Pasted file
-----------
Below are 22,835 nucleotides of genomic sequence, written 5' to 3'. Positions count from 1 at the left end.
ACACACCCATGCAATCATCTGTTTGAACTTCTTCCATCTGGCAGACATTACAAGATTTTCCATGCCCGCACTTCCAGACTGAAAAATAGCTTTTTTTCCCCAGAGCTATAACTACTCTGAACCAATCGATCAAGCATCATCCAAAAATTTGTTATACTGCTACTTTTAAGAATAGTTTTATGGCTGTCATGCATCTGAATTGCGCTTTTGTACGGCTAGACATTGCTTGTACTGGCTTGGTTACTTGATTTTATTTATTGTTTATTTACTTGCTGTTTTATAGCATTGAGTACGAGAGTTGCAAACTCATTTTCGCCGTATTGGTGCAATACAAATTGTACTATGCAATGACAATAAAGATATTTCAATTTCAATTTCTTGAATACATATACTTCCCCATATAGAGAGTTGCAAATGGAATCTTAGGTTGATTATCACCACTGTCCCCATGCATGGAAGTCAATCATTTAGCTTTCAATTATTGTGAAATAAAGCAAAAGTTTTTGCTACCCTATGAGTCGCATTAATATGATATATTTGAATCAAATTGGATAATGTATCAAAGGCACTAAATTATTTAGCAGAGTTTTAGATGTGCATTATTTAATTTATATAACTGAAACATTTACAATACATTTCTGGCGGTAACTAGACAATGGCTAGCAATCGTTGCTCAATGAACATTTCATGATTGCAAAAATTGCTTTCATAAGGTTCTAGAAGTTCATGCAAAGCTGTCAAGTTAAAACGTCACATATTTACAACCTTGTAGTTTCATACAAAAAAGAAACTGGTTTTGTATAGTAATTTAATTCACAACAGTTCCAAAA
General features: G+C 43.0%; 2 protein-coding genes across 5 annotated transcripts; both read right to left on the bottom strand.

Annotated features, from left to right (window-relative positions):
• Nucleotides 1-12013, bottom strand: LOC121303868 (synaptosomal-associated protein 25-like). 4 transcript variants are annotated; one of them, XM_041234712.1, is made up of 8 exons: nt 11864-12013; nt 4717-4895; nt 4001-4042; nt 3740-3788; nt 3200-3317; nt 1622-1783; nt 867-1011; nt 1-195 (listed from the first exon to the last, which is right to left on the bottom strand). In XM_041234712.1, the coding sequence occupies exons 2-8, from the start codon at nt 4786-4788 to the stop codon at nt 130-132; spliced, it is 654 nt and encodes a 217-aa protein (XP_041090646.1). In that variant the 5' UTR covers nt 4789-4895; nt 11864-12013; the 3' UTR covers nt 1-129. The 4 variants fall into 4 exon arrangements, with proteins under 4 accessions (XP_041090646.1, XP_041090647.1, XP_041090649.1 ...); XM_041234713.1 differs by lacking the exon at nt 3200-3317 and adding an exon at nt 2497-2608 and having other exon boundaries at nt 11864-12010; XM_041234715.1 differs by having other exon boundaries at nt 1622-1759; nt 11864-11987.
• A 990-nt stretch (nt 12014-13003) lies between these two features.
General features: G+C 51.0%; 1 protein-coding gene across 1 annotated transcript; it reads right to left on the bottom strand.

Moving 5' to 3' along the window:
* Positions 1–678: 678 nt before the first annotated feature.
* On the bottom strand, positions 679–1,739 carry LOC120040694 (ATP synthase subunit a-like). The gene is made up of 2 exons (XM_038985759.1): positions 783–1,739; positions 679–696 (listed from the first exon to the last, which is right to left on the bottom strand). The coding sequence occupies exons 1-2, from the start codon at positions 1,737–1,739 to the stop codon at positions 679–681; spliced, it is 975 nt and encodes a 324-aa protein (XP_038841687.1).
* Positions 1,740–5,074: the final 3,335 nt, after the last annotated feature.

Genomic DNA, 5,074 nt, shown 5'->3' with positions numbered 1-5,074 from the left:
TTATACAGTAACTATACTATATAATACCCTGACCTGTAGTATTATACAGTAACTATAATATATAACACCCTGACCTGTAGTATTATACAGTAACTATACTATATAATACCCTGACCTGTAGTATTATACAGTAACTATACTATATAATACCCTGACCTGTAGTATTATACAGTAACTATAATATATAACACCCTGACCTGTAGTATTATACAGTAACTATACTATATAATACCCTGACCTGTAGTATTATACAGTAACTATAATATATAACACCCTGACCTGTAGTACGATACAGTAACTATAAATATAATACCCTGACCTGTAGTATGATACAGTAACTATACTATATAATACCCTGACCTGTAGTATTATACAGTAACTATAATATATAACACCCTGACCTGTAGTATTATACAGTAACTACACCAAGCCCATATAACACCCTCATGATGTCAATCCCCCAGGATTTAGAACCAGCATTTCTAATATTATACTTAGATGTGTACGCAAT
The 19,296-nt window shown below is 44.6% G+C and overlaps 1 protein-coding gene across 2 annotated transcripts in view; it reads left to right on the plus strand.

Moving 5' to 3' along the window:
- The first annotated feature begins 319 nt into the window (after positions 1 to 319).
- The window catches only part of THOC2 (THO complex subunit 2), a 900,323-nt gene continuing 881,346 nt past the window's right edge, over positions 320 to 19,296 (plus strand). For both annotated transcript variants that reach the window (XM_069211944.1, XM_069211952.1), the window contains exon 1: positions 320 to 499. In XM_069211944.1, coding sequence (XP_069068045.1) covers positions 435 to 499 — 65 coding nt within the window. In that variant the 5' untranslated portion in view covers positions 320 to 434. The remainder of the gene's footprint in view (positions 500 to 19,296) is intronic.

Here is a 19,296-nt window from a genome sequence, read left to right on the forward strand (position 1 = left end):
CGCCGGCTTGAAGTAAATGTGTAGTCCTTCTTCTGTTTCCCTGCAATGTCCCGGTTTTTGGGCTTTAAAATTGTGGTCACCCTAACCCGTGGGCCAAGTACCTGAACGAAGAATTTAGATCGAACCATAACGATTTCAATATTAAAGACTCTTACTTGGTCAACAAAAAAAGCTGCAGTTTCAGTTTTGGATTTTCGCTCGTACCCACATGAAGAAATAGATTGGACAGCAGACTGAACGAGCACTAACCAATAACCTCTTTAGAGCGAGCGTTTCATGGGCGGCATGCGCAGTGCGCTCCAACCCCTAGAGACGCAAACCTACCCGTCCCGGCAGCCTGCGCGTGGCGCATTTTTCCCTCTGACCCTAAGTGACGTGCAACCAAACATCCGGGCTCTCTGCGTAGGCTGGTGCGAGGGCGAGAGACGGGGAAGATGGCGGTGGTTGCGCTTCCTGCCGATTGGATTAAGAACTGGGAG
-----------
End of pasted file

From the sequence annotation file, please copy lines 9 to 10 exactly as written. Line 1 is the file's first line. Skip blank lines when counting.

* Positions 1–678: 678 nt before the first annotated feature.
* On the bottom strand, positions 679–1,739 carry LOC120040694 (ATP synthase subunit a-like). The gene is made up of 2 exons (XM_038985759.1): positions 783–1,739; positions 679–696 (listed from the first exon to the last, which is right to left on the bottom strand). The coding sequence occupies exons 1-2, from the start codon at positions 1,737–1,739 to the stop codon at positions 679–681; spliced, it is 975 nt and encodes a 324-aa protein (XP_038841687.1).